Genetic and environmental risk factors for hearing difficulties
Principal Investigator: Dr Samuel Mathias
Approved Research ID: 41640
Approval date: June 25th 2018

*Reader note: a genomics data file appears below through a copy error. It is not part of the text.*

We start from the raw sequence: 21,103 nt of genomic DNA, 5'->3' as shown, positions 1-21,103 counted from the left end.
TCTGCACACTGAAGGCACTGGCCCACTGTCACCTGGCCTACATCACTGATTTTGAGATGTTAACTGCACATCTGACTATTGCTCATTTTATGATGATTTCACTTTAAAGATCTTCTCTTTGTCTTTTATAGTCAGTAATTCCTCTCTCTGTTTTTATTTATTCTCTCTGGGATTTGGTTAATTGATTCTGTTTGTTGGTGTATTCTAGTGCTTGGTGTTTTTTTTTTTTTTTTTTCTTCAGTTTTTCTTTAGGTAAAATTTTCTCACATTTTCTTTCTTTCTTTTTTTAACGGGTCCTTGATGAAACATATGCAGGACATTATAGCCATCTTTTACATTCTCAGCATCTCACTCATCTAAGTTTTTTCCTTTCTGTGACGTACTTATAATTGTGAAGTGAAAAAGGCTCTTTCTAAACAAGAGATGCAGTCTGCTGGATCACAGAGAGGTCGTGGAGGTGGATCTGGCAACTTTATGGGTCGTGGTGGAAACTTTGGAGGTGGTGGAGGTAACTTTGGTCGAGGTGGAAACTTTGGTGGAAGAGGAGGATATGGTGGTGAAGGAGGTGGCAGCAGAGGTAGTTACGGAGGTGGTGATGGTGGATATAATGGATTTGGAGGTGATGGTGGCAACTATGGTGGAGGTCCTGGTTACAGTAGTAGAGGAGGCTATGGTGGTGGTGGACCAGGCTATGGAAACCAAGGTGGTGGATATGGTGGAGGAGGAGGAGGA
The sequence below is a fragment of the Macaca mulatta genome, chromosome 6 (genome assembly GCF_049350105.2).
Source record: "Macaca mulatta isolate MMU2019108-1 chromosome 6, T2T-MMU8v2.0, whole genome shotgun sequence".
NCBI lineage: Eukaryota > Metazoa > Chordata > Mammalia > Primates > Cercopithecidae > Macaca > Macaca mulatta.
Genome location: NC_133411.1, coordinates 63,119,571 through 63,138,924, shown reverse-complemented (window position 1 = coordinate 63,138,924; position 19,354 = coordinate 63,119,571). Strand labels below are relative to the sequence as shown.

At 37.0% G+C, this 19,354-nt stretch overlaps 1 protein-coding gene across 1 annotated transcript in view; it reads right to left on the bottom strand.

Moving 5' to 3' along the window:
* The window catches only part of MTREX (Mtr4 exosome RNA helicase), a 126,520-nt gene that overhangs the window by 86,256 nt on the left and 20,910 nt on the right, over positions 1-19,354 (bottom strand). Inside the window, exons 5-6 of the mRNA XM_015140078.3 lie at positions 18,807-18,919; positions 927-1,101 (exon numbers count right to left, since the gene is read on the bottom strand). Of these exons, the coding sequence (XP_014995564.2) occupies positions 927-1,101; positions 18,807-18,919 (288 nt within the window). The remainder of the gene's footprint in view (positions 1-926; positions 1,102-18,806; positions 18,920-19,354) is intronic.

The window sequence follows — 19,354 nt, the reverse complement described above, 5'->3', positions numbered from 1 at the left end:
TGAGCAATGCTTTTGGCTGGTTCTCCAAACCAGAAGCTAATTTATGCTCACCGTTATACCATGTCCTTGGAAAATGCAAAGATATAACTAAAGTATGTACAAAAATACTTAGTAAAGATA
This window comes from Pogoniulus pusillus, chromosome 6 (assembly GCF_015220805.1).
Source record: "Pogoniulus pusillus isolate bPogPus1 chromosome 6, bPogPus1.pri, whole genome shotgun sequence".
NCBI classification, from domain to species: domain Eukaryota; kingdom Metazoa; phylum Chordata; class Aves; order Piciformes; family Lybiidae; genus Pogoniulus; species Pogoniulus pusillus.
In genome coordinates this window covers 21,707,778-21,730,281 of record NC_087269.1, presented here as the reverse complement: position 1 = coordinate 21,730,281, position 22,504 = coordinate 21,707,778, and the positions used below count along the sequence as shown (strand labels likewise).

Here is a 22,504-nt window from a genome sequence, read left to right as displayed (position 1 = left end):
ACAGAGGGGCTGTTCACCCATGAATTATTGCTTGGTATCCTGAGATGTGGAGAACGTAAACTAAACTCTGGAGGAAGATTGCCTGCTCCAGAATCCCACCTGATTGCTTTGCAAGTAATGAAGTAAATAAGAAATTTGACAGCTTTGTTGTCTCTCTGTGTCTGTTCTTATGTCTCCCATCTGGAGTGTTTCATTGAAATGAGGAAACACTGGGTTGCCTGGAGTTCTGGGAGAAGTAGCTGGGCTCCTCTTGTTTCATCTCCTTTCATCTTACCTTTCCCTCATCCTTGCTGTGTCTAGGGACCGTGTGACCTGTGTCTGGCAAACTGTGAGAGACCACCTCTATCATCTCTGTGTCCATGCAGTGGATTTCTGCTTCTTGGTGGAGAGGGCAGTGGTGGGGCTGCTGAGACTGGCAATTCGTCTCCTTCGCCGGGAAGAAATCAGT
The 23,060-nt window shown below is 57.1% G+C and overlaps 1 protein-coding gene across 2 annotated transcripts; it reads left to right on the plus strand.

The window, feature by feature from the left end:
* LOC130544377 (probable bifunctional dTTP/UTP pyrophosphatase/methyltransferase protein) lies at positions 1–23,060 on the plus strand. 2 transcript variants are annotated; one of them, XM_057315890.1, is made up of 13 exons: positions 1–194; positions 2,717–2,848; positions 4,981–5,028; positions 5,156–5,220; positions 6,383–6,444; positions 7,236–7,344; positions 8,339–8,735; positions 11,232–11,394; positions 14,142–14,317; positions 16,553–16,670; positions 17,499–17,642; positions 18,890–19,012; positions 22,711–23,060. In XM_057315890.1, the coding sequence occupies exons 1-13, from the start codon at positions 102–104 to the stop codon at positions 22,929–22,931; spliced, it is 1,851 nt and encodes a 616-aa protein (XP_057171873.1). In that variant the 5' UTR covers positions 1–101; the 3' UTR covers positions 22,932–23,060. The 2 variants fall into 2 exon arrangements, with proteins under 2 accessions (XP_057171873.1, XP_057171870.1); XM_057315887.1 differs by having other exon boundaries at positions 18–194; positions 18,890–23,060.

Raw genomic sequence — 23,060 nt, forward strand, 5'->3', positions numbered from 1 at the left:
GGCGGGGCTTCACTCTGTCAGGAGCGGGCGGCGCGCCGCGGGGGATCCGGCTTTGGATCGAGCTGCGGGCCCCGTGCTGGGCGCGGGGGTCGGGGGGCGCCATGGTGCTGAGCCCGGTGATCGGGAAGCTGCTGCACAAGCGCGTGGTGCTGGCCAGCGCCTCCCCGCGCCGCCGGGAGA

Hearing difficulties are extremely common, have a major impact on quality of life, and are a burden on public health services. In adults, hearing difficulties are mostly acquired through aging or noise exposure. It is widely believed that risk of acquiring hearing difficulties is genetic; in other words, hearing difficulties are influenced by genotype-by-environment (GxE) interactions. However, to date, few genes have been implicated in increasing risk for hearing difficulties, and few specific GxE interactions have been reported. In the proposed three-year project, we aim to generate a novel hearing phenotype from the available UK Biobank data. This phenotype will reflect ability to understand spoken digits in noise: a superior and more ecologically valid measure of hearing than traditional audiometry. We will first calculate the heritability of this phenotype, then search for genetic and environmental factors which influence its variation across individuals. Previous work has established that hearing abilities are related to numerous other biological factors and health problems, including cognitive abilities, depression, and dementia. Here, we will assess to what extent these relationships stem from overlapping genetic and/or environmental factors. If such relationships are genetic in origin, studying them together could improve the chances of finding genetic risk loci. Given the impact hearing difficulties have on individuals and the considerable public health burden, the proposed study is clearly of considerable public interest.